(Equal Validity) There are many radically different, yet ‘equally valid’ ways of knowing the world, with science being just one of them (2).1
Boghossian suggests two sources for the continuing appeal of this view. The first is a postcolonial unwillingness to criticize cultures as inferior. Here, he notes, Equal Validity is a two-edged sword: “for if the powerful can’t criticize the oppressed, because the central epistemological categories are inexorably tied to particular perspectives, it also follows that the oppressed can’t criticize the powerful” (130). But in addition to its political...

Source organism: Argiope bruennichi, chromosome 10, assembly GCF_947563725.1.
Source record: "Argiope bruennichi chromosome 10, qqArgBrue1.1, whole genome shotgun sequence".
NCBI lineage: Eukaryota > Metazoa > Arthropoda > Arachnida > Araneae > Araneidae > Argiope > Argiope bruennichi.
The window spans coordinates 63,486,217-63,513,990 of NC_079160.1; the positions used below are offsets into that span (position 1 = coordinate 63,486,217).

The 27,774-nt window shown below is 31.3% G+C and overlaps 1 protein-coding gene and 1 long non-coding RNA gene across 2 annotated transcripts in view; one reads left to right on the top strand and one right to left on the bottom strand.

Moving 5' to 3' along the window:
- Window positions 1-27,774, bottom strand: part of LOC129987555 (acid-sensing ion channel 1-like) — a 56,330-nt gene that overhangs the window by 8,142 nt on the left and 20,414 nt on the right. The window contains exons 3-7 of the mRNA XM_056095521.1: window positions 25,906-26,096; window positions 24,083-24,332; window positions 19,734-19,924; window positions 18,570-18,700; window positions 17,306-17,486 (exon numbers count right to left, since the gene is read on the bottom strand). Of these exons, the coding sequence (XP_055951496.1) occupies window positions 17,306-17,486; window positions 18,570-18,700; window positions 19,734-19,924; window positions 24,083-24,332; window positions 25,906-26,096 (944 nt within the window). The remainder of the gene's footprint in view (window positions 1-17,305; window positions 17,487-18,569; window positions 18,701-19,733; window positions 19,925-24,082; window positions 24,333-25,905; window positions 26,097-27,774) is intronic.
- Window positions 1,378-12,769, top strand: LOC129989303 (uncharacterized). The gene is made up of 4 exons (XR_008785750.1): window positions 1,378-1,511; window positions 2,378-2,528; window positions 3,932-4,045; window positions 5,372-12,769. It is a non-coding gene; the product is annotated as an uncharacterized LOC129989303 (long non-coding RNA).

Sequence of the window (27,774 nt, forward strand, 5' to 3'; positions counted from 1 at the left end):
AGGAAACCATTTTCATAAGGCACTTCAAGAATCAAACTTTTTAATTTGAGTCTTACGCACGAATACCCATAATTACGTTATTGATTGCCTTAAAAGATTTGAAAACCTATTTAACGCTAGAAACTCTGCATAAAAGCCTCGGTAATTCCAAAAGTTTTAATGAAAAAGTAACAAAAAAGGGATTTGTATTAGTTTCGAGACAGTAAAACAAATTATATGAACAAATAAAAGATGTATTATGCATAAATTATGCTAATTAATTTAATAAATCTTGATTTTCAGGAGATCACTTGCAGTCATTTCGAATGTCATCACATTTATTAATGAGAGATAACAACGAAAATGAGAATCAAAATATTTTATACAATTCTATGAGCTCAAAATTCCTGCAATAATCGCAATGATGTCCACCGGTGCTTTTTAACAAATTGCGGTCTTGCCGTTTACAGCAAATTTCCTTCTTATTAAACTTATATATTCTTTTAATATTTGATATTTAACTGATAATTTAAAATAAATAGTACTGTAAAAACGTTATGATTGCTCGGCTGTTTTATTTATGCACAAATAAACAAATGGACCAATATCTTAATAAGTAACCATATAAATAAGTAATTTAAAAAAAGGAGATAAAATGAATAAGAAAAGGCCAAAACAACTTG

KeywordsPrima Facie Justify Belief Background Belief Epistemic Relativism Epistemic Principle
- Boghossian, P. (2006). Fear of knowledge: Against relativism and constructivism. Oxford: Oxford University Press.Google Scholar
- de Santillana, G. (1955). The crime of Galileo. Chicago: University of Chicago Press.Google Scholar
- Rorty, R. (1981). Philosophy and the mirror of nature. Princeton: Princeton University Press.Google Scholar